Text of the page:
A silver 2019 Chevy Camaro LT1 is shown parked in a garage at a used Chevy dealership..

Why It’s So Hard to Figure Out Which Vehicles Are Best

A friend of mine recently asked me which car companies I would recommend—he wants to get a used vehicle, but he’s not sure where to start. I started to give him my usual answer about checking out how different brands are ranked at the moment, but then I realized I had a problem. I wasn’t sure where different brands were ranked right now; more than that, however, when I went to look, I started finding different results. One website was happy to suggest that he head to a used Chevy dealership for the most reliable vehicles, while another said that Toyota makes the most reliable cars around.

As I fell into a rabbit hole of different car websites and blogs, I quickly discovered that there’s very little consensus on which brands are the best to shop for. Everyone seems to agree that when you’re looking at used vehicles, you want to find something highly rated in terms of reliability, but no one can really agree on which brands those are. So now I was at an impasse; at this point, I was basically doing meta-research as I researched how research is done, which has me wondering how anyone shopping for a car can possibly sort through all of this. Let’s take a look at some different metrics by which vehicles are judged and awarded and what it all means.

What’s a Reliability Rating?

One of the most significant awards or scores you tend to see advertised and thrown around a lot by car companies is reliability. A commercial might mention some high ranking in “J.D. Power Initial Quality” or how they’re rated by Consumer Reports. Why though? What do those things mean, and why should we care enough about them to hear about it in an advertisement for a vehicle that we’re going to be driving for the next half-decade or so?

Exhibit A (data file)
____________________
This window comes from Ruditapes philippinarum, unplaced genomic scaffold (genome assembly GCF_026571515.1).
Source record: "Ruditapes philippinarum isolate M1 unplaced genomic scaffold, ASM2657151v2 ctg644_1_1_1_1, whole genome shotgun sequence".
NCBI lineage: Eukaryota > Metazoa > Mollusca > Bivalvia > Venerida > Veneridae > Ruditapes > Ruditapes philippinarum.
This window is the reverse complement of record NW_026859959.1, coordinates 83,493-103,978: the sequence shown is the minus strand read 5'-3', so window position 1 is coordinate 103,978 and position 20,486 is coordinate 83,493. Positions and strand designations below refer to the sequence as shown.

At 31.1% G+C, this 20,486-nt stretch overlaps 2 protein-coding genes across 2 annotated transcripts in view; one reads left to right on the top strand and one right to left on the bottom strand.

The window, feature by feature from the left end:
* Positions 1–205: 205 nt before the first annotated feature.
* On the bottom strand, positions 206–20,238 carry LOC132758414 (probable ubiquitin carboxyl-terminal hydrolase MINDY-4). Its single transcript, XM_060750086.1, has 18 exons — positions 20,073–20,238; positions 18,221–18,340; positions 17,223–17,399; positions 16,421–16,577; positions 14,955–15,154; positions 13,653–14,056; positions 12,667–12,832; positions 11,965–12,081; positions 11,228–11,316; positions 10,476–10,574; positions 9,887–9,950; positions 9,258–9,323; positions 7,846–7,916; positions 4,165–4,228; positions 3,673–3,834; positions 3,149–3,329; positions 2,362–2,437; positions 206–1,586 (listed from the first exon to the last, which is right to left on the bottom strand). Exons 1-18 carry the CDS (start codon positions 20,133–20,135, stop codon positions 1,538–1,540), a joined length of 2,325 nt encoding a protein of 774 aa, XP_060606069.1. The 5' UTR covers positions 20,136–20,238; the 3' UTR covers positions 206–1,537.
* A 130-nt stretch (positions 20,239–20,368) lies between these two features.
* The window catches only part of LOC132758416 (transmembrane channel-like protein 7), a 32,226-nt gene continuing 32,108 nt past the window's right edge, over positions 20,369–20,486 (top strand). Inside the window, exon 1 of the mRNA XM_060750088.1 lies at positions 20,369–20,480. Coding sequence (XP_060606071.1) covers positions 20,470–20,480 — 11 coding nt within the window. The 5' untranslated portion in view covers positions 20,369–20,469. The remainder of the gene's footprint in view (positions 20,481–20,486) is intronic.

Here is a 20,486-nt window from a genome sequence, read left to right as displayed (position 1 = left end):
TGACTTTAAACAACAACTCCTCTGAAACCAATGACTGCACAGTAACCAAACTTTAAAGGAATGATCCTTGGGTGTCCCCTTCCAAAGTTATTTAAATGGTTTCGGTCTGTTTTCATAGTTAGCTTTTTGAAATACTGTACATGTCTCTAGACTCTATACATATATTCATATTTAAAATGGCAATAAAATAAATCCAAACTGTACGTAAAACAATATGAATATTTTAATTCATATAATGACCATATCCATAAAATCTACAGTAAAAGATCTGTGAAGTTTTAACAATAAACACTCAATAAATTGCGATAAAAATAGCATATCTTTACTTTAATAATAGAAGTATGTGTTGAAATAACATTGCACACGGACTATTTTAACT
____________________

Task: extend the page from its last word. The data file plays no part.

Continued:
Well, I just answered the question: reliability is all about how well a vehicle performs initially and how analysts expect it to continue to perform in the years to come. Someone looking at a new car wants to know it will run well for as long as they have it and (perhaps more importantly) that it will retain as much value as possible for when they’re ready to trade it in. Similarly, a shopper looking for a good used car wants high reliability because it means they have a better chance of getting something in good shape that won’t need any major work done any time soon. So far, so good—right?

But here’s the rub: who decides how reliable a vehicle is? Just out of curiosity, I searched online for “highest-rated Chevy models reliability” to see what came out on top. No one seems to agree! One site told me the Chevy Bolt EV was tops, while another said it was the Chevy Trailblazer, and a third website pointed me to the Chevy Impala. Just to make things even more complicated, that third one claimed they got their rankings from information provided by the second site I looked at, even though what they’re saying doesn’t line up with the information I’m looking at on that page. So yeah, it’s a mess.

A popular used Chevy for sale, blue 2020 Chevy Camaro SS, is shown driving on a open road.

Best Sources for Ratings?

Fortunately, we do have a couple of options that let us cut through the nonsense of bouncing from site to site and blog to blog. For one thing, a lot of the sites you find if you go searching for vehicle rankings of any kind (including reliability) provide no information on how they decided on that. They’ll give you a list of vehicles, with a little blurb about each, but you have no idea why they chose those models or how they arranged the list. Some will cite another website or organization as their source but still not provide you with a direct link to that information, so you have to take their word for it.